Ádám Horváth 2020. 07. 16. 08:16
The digital revolution may have changed our way of life, but humanity still remains fundamentally human. Humans may be no match for the speed or strength of a robot, but it is our humanity which gives us the advantage over the machines: our creativity, curiosity, passion, sympathy and social awareness. A call for recognizing digital competence as part of the right to education by our digital education expert, Adam Horváth.
I do not believe that the rapid advances in digital technology are eroding our humanity. Instead, these advances can help humans to become more human, to think for ourselves, to communicate with one another and create new ideas together. But this will only be the case if we ensure that everyone has the right to participate in this digital landscape, including access to the skills and competencies they need to take part.
What does it mean to be a human being in the digital age? For one thing, most of our social interactions now take place in a digital environment and we express ourselves principally through digital channels. The right to participate in this digital area is therefore very important. For without these social connections, and the embrace of a wider community, we would be only hopeless and lonely creatures.
It’s for that reason that we need digital rights, to expand on the fundamental freedoms envisaged under the Universal Declaration of Human Rights and protected under international human rights treaties. These treaties set down almost sixty years ago, guarantee our rights to freedom of expression, to association and to education. But these rights were also enshrined in international law long before the advent of the internet and mass communication. Today, these fundamental principles still stand – but they are being rapidly eroded by the march of technology.
That is why international civil society is now working on a new set of digital rights suited for a digital age. These rights would protect the freedom of anyone to access a computer and to participate in the digital landscape. There are, after all, no limits to the social connections afforded by the digital world.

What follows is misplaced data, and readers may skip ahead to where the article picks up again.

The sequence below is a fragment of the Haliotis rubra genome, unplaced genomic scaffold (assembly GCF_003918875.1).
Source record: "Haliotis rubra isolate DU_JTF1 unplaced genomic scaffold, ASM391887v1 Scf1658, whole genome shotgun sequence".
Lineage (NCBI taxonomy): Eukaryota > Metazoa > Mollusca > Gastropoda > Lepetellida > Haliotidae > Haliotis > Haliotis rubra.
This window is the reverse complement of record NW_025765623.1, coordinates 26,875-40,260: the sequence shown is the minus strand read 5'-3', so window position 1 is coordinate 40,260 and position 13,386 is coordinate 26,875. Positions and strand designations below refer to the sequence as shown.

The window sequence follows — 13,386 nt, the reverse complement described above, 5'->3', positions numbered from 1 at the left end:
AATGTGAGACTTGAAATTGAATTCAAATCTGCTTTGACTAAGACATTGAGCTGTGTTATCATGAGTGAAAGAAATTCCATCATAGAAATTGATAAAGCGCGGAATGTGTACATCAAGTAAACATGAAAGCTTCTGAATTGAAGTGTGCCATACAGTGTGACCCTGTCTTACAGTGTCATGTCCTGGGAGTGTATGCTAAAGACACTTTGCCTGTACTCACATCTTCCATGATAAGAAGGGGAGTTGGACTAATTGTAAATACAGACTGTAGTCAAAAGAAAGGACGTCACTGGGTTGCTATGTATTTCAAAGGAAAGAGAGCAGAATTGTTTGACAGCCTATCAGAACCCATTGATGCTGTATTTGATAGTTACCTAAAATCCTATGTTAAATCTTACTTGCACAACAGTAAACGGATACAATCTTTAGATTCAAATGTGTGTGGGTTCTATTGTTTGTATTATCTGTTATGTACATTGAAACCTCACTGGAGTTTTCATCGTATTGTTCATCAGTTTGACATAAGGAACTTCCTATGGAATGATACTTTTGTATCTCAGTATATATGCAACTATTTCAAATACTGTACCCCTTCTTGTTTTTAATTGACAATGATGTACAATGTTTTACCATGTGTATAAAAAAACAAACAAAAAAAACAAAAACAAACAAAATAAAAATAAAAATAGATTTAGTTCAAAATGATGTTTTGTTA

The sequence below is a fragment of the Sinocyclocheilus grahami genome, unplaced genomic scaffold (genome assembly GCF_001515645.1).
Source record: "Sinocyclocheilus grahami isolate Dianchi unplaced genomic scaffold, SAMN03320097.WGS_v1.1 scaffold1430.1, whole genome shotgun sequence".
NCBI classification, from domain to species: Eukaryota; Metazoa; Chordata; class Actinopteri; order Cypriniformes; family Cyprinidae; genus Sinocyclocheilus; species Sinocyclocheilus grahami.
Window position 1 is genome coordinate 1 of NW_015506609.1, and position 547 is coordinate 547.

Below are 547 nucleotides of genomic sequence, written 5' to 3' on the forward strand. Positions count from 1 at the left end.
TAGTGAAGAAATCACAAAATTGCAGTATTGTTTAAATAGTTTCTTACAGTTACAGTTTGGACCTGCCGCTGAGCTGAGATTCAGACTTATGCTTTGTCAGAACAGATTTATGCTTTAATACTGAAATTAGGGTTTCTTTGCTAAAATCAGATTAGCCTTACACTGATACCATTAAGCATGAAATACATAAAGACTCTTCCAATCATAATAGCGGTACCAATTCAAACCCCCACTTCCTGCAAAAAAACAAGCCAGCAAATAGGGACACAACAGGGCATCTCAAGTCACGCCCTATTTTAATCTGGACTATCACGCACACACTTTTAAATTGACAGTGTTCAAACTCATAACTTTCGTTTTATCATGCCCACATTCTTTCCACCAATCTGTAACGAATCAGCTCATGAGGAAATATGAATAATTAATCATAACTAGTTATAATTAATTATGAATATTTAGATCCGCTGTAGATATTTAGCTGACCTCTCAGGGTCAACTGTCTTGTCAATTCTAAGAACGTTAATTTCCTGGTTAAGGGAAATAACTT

In this new world, it is our digital competencies rather than differences in language, distance and time, that will limit our access to human rights. Access to these skills and knowledge should therefore be understood as a cornerstone of the right to education.
There is no such thing as a true digital native. Digital literacy and competencies required to navigate the digital world must be taught systematically and acquired through experience and practice. That is why it is so important that states recognize digital competence as part of the right to education and provide access to digital education for everyone. This is particularly important as the process of learning itself becomes more and more digital.
The right to education is universally recognized by states around the world. However, unless we recognize the associated right to digital competence, education will be increasingly out of step with the way we live our lives.
Digital competence is increasingly essential to lifelong learning and finding a good job. It is, therefore, a moral obligation for the international community to recognize the right to digital competence.
More broadly, it’s important to note that digital rights are also a safeguard against the growing abuses in the digital world, including the rise of mass surveillance and data harvesting. As the UN high commissioner for human rights has said:
“These challenges drive us back to the timeless principles of the Universal Declaration of Human Rights. … To respect these rights in our rapidly evolving world, we must ensure that the digital revolution is serving the people, and not the other way round. We must ensure that every machine-driven process or artificial intelligence system complies with cornerstone principles such as transparency, fairness, accountability, oversight and redress.”
The digital world is neither better nor worse than real life. It’s just as possible for someone to fail in the digital world as it is in real life. But the digital world could be better if more people around the world have access to it. To do that, states must ensure that the right to education includes digital literacy and competences.
About the author
Adam Horvath is a digital education expert and is the co-author and editor of the Digital Education Strategy of Hungary. He has worked to redefine education for a digital age with governments, private companies, EdTech startups and communities. Adam has two decades of experience working with digital technology and is the recipient of the 2016 EU Digital Award for disadvantaged children for coding. He is a judge at World Robot Olympiade and First LEGO League championships and also an ambassador for the European Code Week.
This article was first published on the Varkey Foundation’s blog as part of an opinion series, and we republished it with the author’s permission.